So... taking on the specific questions in an internal company context... there's a fair bit of "it depends on the situation" here because you may have wildly different relationships with groups, even within your own company. I definitely change my tone and approach depending on my audience - both the nuances of how my team will be working with the other team, and also the rapport I have with the other person I'm speaking to and the degree of privacy involved.
If someone achieved something great in the team, it is thanks to me that he was actually enabled to that process; I hired him, trained him, and gave him the instruction, etc. Do I lose the limelight when I become a manager?
You loose the limelight in the same way that the coach of the team looses the limelight in a sporting event. During the game, the announcers are and should be talking about the awesome (or abysmal) actions of the individual players - the slam dunk, the great pass, or the awesome tackle. It's not "wow, what a great coach, he really taught that guy to tackle", it's "that player did a great thing". For the coach to run onto the field claiming credit makes the coach look a bit cheap.
But - in between games, when the moments of glory are over, the coaches get talked about. Listen to any long sports discussion segment and it's about what the coach is doing with the team. Did he make a great hire, who knew that this player would be so good in that position? What great coaching! Generally the coach doesn't have to sit there and toot his own horn, the play of the overall team is the judgement of his worth.
It's just a different limelight. And not one that is quite so directly shown upon you. A lot of the really good feedback about a boss comes through behind your back. When people love or hate their boss, it comes through to the higher level management as praise and complaints that you won't necessarily hear.
How am I supposed to showcase my performances and achievements to the company, in order to gain visibility and get promoted to the next step - if everyone else is doing the actual hands-on work?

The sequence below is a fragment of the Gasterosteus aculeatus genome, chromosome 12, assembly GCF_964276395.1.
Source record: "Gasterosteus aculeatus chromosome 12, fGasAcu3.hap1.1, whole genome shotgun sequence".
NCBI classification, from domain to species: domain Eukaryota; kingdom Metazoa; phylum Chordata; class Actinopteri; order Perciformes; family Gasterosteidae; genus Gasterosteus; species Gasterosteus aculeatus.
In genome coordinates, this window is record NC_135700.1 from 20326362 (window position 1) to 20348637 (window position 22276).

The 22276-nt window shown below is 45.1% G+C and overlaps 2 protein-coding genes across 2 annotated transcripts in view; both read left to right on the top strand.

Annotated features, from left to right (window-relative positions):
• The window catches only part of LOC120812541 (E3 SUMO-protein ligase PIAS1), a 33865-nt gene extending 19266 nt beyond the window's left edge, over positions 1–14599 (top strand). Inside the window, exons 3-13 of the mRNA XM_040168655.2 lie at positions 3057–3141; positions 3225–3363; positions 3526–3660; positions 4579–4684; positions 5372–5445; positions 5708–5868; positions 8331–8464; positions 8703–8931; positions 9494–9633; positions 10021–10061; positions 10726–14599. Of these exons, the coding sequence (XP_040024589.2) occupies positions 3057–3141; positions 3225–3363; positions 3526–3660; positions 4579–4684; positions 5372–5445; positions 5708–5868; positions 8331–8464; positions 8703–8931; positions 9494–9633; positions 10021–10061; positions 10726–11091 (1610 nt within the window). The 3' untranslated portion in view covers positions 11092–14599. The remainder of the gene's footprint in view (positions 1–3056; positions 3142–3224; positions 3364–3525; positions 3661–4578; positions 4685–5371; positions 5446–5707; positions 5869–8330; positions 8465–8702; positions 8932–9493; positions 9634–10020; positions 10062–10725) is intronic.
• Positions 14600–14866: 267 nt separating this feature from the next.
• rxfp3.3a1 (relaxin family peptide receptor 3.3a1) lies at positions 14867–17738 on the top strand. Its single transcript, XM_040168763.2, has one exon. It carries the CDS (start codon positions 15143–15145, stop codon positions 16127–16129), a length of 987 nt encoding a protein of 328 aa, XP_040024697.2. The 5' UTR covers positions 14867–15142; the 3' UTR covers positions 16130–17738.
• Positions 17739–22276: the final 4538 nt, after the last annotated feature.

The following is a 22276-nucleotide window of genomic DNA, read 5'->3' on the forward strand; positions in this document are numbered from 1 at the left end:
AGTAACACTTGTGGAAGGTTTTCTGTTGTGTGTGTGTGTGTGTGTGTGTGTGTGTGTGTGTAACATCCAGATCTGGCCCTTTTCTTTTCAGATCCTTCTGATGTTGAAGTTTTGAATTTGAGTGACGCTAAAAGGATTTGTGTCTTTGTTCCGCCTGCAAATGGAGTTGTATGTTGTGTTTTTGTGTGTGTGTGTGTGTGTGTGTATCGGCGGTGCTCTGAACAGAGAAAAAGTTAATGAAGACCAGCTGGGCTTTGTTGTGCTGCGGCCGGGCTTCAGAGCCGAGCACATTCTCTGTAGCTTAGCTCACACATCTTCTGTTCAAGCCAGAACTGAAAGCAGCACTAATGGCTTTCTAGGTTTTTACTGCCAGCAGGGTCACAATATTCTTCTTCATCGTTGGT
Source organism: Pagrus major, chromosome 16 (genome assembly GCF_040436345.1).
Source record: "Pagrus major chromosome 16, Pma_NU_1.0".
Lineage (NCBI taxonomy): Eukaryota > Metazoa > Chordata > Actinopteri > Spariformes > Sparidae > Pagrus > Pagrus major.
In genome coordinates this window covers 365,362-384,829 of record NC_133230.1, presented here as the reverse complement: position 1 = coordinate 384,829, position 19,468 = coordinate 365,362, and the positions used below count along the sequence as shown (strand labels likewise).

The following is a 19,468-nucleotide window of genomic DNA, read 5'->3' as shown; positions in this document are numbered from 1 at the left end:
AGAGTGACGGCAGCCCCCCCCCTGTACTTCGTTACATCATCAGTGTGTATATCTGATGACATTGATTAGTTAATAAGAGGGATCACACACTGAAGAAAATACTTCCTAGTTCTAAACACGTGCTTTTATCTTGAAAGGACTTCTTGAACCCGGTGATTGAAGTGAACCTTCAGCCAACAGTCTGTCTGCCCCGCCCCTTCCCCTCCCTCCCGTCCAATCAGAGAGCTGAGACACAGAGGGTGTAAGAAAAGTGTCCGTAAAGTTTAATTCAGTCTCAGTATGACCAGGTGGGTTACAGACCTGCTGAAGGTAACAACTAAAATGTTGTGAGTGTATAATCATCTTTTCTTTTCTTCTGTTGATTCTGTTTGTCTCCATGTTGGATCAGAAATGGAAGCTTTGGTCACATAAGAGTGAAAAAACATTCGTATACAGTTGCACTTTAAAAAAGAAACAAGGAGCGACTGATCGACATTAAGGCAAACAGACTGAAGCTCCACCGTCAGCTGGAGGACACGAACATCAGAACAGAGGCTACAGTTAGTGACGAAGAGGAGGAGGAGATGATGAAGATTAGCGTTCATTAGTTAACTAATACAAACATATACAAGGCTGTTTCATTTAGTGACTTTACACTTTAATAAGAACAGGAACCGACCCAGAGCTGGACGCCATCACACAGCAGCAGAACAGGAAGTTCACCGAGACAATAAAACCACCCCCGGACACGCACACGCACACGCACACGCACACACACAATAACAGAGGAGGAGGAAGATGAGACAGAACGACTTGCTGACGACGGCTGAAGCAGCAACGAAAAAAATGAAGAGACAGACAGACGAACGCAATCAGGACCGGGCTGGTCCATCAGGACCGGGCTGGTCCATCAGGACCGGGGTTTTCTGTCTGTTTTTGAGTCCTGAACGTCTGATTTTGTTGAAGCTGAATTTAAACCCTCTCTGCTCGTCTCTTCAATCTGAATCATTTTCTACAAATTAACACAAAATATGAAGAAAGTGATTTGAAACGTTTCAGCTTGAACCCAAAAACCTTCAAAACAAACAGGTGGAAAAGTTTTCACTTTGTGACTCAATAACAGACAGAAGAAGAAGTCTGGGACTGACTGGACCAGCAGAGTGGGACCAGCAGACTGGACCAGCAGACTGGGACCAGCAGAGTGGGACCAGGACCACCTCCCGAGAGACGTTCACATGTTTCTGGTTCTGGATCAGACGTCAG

The same way you did before. Look for challenges that you and your team can take on. Now you have a bigger scope to accomplish them, because it's not your work alone. See a problem? Suggest that you tackle it with your team. Do point out the productivity of your team, and talk about things that you (as a team) are doing to change it.
If any one individual takes credit for something that went wrong,
wouldn't that put them in danger of being blacklisted from the
potential promotion candidates?
I don't agree with taking undue blame, I do endorse taking responsibility. You can't know everything or fix everything. If someone has acted against your direction - say so and let the person take the blame. If the mistake is truly a mistake from a bad process or poor team communication, say so, and propose a better way. That's taking responsibility - not blame. From time to time, you may also be in the position of saying "fixing this sort of problem is not worth our time, and I will take responsibility for that decision on a large scale and any bad impacts... because I'm also taking responsibility for getting the right things done on time and on budget."
The individual mistake (one guy making an error) is not your fault, but if your team makes the same error over and over again, having a team that can't change its ways is your problem the same way that having a team that makes success after success is to your credit.
What does the rest of the company actually care about the specific
individuals - whether it was something good or bad?
Most teams don't work in a bubble. Individuals from your team work with individuals on other teams. Those individuals care very deeply about finding the right guy for the right action.
Also - teams change - your team won't be the same people in two years - I can almost guarantee that you will loose or gain people as the team morphs with the company. Other managers and individuals in the company are actively wondering if your team members may be good for their teams, or if they can get into your cool team when an opening is available - who your team are as individuals and how you treat the individuals on your team is very much a critical factor here.
More importantly - the company is the entity paying these people - not you. So someone somewhere is trying to figure out how much budget your staff consumes and if each and every one of them is worth it. You may have a say in how salaries and bonuses roll forth - but I doubt if you have unlimited control - so in addition, at least a few others in your company care about knowing the value of the individuals on your team, and assessing that in monetary terms, both within the team and across teams.